Sex addict and medical school dropout Victor Mancini cons a series of Good Samaritans to help pay for his mother's hospital bills, only to have everything come crashing down around him as he learns the truth about his past and tries to cope with his uncertain future. When we first meet Victor, he has some serious problems and few legitimate solutions. He is a sex addict who indulges his "addiction" by hooking up with girls he meets at his sex addicts' support group. Unable to afford med school, he drops out to help care for his mother, who has early-onset Alzheimer's and requires around-the-clock hospital care. But this is even more expensive than his tuition.
To help offset his bills, he works at a Medieval theme park/living museum with Denny, his best friend and fellow sex addict (Denny is a compulsive masturbator). But the pay is low, the job terrible, and he spends most of his time either sleeping with his fellow peasants or keeping Denny (who is constantly getting caught with anachronistic contraband) company in the "village" stocks.
Victor has no choice but to resort to extreme measures. He comes up with the scheme of going to fancy restaurants and then "choking" on his meal, counting on someone in the restaurant coming to his aid and saving him. Of course, this scheme plays out exactly as he intends, and the Good Samaritans, who enjoy feeling heroic, regularly send him birthday cards and letters filled with cash to remind Victor, and themselves, of how they saved his life. Victor uses this cash to pay for his mother's medical care.
He visits his mother frequently but she rarely recognizes him and constantly confuses him with her old lawyer, Fred. Over time, Victor becomes close to Dr. Marshall, a pretty young doctor who seems to have primary care of his mother. During one of his visits, his mother hints that she has something important to reveal to Victor, but since she thinks Victor is Fred, he can't get her to tell him directly. Victor asks Denny to go visit her and pretend to be him. Denny agrees, and when he comes out he gives Victor his mother's diary, which Denny says contains all of the answers he seeks. Unfortunately, the diary is written in Italian. Dr. Marshall claims to be fluent in Italian and offers to translate it for him. What she finds is nothing that Victor expected.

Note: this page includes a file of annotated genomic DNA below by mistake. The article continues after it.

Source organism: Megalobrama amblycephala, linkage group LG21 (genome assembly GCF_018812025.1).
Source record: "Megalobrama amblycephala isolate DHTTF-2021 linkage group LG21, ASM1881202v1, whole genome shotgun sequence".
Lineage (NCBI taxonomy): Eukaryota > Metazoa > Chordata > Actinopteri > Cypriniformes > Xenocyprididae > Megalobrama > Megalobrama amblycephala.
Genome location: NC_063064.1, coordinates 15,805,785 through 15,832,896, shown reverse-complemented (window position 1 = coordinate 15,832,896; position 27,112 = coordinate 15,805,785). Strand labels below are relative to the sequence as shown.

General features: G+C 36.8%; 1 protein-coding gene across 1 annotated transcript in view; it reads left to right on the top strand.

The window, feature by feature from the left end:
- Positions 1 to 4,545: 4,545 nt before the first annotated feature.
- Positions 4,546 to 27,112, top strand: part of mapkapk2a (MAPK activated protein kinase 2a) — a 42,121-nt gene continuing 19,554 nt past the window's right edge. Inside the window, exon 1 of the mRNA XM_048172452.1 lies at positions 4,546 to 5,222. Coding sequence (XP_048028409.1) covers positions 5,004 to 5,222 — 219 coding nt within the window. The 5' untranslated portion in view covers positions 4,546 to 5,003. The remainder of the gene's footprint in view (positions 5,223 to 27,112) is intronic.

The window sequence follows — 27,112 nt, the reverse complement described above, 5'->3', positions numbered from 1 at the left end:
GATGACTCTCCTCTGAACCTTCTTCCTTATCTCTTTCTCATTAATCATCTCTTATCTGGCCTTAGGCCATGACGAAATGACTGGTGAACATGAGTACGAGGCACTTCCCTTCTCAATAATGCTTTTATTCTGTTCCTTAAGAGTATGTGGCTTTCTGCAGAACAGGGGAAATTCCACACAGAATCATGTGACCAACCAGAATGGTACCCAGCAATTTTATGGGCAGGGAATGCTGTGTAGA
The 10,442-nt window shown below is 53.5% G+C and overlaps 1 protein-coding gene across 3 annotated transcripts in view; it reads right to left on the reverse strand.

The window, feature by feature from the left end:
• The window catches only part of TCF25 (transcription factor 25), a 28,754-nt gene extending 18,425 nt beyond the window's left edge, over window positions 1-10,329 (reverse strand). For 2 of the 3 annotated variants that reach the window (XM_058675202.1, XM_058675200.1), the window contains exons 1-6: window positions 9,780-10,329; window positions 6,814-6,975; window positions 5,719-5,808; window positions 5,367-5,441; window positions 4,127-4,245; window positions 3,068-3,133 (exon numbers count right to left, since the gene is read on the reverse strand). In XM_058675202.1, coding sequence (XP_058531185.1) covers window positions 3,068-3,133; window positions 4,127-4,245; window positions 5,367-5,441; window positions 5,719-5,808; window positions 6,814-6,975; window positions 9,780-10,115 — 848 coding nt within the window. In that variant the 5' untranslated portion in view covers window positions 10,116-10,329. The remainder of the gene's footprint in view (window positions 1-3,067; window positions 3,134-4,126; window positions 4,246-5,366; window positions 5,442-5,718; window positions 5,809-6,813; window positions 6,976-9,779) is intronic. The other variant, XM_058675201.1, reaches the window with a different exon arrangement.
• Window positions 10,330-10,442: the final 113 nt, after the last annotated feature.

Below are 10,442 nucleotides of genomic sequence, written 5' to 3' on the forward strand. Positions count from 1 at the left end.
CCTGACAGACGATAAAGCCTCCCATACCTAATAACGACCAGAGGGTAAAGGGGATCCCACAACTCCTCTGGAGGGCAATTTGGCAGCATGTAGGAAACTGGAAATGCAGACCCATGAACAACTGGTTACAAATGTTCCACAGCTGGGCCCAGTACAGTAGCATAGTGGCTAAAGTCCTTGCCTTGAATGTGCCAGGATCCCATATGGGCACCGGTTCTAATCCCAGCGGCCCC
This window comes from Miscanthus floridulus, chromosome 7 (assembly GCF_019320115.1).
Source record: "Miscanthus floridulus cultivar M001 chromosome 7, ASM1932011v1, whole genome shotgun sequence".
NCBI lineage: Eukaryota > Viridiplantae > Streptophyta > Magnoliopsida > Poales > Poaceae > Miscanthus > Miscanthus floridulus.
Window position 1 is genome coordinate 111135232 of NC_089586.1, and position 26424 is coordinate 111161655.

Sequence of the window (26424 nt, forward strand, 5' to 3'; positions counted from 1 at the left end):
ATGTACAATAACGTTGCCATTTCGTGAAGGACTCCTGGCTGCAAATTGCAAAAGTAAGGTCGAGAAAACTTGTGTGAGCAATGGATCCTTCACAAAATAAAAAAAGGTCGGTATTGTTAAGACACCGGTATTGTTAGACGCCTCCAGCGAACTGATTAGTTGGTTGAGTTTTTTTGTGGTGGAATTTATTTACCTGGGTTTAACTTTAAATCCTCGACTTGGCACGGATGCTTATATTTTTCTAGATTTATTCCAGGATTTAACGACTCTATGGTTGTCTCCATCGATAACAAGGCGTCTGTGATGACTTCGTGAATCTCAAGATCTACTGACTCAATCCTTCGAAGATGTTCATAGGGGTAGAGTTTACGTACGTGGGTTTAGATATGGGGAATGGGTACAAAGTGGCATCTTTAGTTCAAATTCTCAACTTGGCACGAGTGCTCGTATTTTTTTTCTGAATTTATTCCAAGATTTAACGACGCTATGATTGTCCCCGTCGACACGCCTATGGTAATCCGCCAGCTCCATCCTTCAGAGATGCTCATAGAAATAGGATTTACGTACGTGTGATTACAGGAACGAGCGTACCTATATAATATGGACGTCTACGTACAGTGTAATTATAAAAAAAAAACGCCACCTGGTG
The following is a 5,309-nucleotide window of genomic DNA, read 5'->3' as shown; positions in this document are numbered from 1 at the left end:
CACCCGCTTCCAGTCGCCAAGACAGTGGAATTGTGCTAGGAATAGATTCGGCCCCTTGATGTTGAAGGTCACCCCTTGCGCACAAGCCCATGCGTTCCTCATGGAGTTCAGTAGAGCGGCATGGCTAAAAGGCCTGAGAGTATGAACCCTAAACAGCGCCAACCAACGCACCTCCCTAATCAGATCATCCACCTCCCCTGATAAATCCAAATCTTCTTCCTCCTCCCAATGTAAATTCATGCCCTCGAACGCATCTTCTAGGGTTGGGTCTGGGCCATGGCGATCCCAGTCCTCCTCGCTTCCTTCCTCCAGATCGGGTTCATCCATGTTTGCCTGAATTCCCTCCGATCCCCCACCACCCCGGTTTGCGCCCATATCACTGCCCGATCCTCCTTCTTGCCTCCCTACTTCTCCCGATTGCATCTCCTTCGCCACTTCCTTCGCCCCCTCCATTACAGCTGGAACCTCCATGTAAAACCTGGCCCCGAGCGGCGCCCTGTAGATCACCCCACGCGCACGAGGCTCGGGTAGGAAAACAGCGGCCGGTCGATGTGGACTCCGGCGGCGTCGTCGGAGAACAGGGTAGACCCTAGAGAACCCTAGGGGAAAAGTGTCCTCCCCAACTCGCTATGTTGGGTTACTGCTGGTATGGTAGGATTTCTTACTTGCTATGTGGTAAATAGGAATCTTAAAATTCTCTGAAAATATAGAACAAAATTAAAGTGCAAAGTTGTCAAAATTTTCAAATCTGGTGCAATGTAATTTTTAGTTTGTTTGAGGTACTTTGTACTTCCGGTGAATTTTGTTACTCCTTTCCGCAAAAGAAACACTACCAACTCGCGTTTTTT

Dr. Marshall tells him that, according to the diary, Victor is the reincarnation of Jesus. Apparently, his mother stole a piece of desiccated foreskin from a Catholic priest and impregnated herself with it. Victor is skeptical, but stunned.
Meanwhile, Denny has been fired from the theme park. Due to the influence of his new girlfriend, a stripper named Beth, Denny decides to redirect his masturbatory drive into something constructive: namely, collecting rocks from around town and building a house, one rock at a time. Beth films Denny and Victor working on the house and sends it into a local news station, who, unbeknownst to Victor, show the video that night.
Victor at last comes to terms with his identity. He accepts that he might just be Jesus. His childhood was a mess of foster homes and escapes with his mother, who alternated between giving him up and then kidnapping him away again. In his mind, being Jesus, which necessitated running from those who might seek to stop him from coming into his destiny, seems to fit. That night, he visits his mother for the last time and tells her that he read her diary and forgives her for not telling him the truth before. His mother tells him that that wasn't the truth in the diary. The truth is that, when he was a baby, his "mother" stole him from another woman and pretended he was hers so she, an Italian, could stay in America. Before she can say anymore, she chokes on her dinner and dies. Dr. Marshall comes running in to attempt to save her and Victor notices for the first time that "Dr" Marshall has the same bracelet as the patients from the hospital's mental ward.
The next day, Victor returns to Denny's partially built house. He finds a crowd gathered. They are all people who saw the newscast, and quite a few are Victor's Good Samaritans who recognized him and, in showing up and meeting each other, are furious when they realize his deception. In a frenzy, the mob tears down Denny's house.
When they clear out, their destruction done, Beth and Denny get back to work. One rock at a time. Victor feels strangely relieved. His mother is dead. There are no more lies to hide behind. Marshall shows up, having escaped the hospital. With a renewed sense of purpose, they all, together, begin building again.
Best part of story, including ending:
It's dark, twisted, and funny. I didn't like it as much as when I first read it, back in high school/college (did I grow up too much?), but it was still entertaining.
Best scene in story:
The most startling scene has to be when Victor realizes that the "doctor", on whom he has placed so much of his faith, is in fact just another mentally ill patient.
Opinion about the main character:
Victor is not a character any normal person "likes". But he's definitely entertaining enough to sustain your interest, if not your sympathy.
This book is about a man who chokes hinmself in public places to get attention from strangers. These strangers help save his life and continue, out of love and a feeling of responsibility for him, to give him money and support later on in the future. He finds himself struggling with his ill mother and trying to cope with the choices that he makes in his life.
The review of this Book prepared by Joshua